Rail industry news (Australia, New Zealand), Railway Crossings, Signalling, Information Technology, Safety, Operations and Maintenance

Autonomous warning system for Queensland level crossing

autonomous level crossing

A level crossing on the Carnarvon Highway at Thallon in South West Queensland has been upgraded with an innovative, autonomous system that displays clear warning signs at all times.

The $1 million lighting upgrade is an Rail Level Crossing Active Safety (RAXS) System wireless safety system and is the second of its kind in Queensland, with one already operating at Oakey in the Toowoomba region.

It means regional motorists will now see flashing red lights as they approach the level crossing in addition to a red railway crossing sign and message board directing drivers to stop on the signal.

It features a railway active signage system together with a train detection system and does not require power or trackside cabling.

The solar powered technology ensures the level crossing remains protected on the rare instance of a power failure or outage, which is important for rural and remote Queensland communities.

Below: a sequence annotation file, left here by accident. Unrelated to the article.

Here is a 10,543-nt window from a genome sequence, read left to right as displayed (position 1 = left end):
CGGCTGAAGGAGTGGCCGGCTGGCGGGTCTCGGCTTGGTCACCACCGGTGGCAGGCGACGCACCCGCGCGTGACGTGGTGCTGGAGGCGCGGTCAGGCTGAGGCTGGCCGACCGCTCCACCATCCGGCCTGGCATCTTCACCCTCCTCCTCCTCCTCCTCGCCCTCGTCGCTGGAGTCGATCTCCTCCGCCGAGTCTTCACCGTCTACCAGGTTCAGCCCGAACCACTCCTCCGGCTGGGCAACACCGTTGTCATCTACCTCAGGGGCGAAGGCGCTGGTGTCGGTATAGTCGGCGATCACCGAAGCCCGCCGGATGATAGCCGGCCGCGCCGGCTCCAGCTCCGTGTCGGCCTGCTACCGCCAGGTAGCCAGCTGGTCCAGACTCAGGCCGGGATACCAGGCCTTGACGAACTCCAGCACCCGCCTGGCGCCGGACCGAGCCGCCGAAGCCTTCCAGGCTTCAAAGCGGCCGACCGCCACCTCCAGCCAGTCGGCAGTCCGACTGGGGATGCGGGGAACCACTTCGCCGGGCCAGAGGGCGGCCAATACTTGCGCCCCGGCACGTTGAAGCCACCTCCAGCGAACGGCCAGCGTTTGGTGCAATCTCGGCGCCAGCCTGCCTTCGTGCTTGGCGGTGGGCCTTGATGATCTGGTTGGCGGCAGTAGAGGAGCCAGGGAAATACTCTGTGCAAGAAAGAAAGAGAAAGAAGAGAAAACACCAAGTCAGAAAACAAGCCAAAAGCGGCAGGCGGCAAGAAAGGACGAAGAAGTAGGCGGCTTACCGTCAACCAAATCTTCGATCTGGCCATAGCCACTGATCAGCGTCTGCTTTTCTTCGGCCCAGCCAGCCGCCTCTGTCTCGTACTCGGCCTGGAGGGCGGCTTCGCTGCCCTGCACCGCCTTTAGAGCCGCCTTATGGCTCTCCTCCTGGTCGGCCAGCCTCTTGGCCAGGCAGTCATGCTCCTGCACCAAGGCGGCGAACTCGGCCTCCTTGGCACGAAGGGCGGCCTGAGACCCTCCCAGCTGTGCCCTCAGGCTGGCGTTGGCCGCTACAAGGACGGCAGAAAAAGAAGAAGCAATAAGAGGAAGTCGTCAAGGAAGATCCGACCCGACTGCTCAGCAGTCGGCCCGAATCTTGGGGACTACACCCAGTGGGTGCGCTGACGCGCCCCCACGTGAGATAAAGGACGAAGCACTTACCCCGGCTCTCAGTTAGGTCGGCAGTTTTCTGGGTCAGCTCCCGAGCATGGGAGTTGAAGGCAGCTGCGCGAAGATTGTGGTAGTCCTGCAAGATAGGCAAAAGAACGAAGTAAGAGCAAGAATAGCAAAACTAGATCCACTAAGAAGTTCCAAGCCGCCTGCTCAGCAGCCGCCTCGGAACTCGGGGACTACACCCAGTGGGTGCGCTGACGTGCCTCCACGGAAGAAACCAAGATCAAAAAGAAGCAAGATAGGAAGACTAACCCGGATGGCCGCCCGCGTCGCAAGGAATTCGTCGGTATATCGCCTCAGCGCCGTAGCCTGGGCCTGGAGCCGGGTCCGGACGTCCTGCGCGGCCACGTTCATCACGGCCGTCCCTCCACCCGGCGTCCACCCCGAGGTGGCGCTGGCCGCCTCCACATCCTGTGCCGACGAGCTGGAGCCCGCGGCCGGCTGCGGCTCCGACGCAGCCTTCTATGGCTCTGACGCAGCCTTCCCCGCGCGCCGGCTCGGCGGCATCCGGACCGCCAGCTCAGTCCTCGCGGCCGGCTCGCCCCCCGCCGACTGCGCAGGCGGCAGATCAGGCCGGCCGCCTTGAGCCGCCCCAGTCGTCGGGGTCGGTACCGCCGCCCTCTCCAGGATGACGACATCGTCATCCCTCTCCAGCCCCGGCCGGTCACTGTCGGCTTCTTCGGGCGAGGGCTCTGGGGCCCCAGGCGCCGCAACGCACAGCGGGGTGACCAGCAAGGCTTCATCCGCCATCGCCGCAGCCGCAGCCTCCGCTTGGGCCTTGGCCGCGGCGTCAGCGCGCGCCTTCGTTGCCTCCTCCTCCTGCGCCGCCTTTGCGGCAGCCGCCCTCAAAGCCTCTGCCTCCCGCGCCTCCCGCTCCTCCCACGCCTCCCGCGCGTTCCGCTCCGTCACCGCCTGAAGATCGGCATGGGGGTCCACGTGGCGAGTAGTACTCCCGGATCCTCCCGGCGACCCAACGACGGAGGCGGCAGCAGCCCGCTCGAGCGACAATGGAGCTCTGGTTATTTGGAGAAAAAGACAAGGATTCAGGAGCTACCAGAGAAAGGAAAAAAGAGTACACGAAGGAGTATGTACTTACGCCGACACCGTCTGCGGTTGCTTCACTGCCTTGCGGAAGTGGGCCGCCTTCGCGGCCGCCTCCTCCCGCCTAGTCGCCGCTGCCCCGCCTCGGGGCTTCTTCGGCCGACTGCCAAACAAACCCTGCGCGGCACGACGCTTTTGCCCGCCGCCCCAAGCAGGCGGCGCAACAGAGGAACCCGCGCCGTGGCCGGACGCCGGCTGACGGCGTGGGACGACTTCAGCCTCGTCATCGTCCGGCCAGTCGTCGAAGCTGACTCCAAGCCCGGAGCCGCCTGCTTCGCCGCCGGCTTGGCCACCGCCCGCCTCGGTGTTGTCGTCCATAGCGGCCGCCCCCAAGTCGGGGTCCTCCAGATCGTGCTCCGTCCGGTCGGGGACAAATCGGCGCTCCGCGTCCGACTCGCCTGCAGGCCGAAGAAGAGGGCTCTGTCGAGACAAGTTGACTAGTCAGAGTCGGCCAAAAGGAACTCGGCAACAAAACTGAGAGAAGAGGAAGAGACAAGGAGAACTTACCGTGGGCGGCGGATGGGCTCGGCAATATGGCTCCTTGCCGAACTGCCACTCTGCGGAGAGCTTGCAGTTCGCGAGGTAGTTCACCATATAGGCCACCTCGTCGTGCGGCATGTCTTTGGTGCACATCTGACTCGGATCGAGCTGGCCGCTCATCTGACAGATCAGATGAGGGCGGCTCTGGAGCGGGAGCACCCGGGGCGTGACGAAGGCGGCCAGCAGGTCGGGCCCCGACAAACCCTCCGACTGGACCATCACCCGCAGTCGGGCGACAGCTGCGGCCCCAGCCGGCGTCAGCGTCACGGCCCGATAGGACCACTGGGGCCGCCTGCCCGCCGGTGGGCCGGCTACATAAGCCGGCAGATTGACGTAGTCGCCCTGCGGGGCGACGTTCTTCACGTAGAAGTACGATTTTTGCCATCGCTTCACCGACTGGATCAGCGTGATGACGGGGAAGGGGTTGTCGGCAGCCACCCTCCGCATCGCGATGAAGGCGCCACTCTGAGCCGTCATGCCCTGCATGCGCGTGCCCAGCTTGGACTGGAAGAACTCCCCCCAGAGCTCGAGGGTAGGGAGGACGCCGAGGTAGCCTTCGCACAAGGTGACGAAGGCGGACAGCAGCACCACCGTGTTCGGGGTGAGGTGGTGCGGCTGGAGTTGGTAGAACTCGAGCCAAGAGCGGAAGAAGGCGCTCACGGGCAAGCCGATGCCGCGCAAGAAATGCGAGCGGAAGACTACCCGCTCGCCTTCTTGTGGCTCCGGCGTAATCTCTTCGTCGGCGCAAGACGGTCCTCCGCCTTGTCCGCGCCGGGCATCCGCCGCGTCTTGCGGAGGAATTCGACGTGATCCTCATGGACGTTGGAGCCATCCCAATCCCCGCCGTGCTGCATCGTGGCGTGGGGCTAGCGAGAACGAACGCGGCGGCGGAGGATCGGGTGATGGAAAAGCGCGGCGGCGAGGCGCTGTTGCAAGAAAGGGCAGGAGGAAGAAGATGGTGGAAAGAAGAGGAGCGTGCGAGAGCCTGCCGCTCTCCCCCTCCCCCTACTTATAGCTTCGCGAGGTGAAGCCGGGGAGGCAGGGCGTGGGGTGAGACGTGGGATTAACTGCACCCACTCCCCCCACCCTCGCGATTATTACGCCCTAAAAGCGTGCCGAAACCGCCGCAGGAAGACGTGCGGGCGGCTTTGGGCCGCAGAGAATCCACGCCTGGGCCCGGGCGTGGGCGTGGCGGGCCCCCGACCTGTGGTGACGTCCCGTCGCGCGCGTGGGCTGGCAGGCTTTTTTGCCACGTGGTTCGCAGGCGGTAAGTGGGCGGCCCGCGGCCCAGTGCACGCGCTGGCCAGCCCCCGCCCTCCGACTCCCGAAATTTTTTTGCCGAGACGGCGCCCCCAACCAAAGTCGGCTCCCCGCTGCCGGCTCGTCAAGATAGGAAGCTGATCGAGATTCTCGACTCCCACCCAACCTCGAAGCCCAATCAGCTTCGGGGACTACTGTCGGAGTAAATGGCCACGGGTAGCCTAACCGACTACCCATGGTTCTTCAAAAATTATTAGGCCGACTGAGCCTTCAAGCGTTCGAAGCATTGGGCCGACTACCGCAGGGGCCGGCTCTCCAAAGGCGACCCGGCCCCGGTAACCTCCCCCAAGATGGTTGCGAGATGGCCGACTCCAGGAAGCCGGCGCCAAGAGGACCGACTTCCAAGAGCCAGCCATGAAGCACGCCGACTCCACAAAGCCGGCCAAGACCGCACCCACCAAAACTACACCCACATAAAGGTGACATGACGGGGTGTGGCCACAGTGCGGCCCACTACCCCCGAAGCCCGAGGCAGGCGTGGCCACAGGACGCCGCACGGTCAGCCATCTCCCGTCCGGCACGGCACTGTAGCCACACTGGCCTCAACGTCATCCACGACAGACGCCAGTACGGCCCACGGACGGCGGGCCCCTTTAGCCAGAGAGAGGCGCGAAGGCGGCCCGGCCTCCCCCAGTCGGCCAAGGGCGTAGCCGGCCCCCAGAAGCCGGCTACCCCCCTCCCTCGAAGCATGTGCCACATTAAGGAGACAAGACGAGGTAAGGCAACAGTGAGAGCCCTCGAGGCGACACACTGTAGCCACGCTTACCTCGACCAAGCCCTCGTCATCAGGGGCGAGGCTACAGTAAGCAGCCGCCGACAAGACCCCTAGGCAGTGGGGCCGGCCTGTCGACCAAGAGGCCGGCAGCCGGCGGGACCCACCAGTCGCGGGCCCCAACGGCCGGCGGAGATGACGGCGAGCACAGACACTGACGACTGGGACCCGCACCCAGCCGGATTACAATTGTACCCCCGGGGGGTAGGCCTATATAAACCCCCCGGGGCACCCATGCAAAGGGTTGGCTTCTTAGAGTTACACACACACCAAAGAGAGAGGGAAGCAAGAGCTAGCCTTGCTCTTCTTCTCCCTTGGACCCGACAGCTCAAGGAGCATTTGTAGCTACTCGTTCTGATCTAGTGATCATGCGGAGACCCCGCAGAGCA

While the previous level crossing stop signs met stringent safety standards, Queensland Rail installed the new autonomous technology following community consultation with Thallon residents.

Transport and Main Roads Minister Mark Bailey said while the crossing was previously equipped with stop signs and met the required safety standards, it was crucial to listen to the community and ensure they felt as safe as possible.

“Thallon residents shared their views in the Queensland Rail consultation process and the results were unanimous, that flashing lights to warn of approaching trains was the community’s preferred safety measure,” he said.

Queensland Rail Head of Regional Scott Cornish said for everyone’s safety, it was important to pay attention to surroundings at level crossings, follow the road rules and heed the signs in place, because trains were heavy, fast, can’t stop quickly and they can’t swerve to avoid a collision.

“The effectiveness of flashing lights still depends on the motorist’s behaviour, so people will need to stay aware of their surroundings, avoid distractions and stay out of the crossing if the lights are flashing,” he said.

“Queensland Rail is committed to investing in level crossing safety, including through safety campaigns, education programs and upgrades, and thanks the Thallon community for sharing their views about this project.”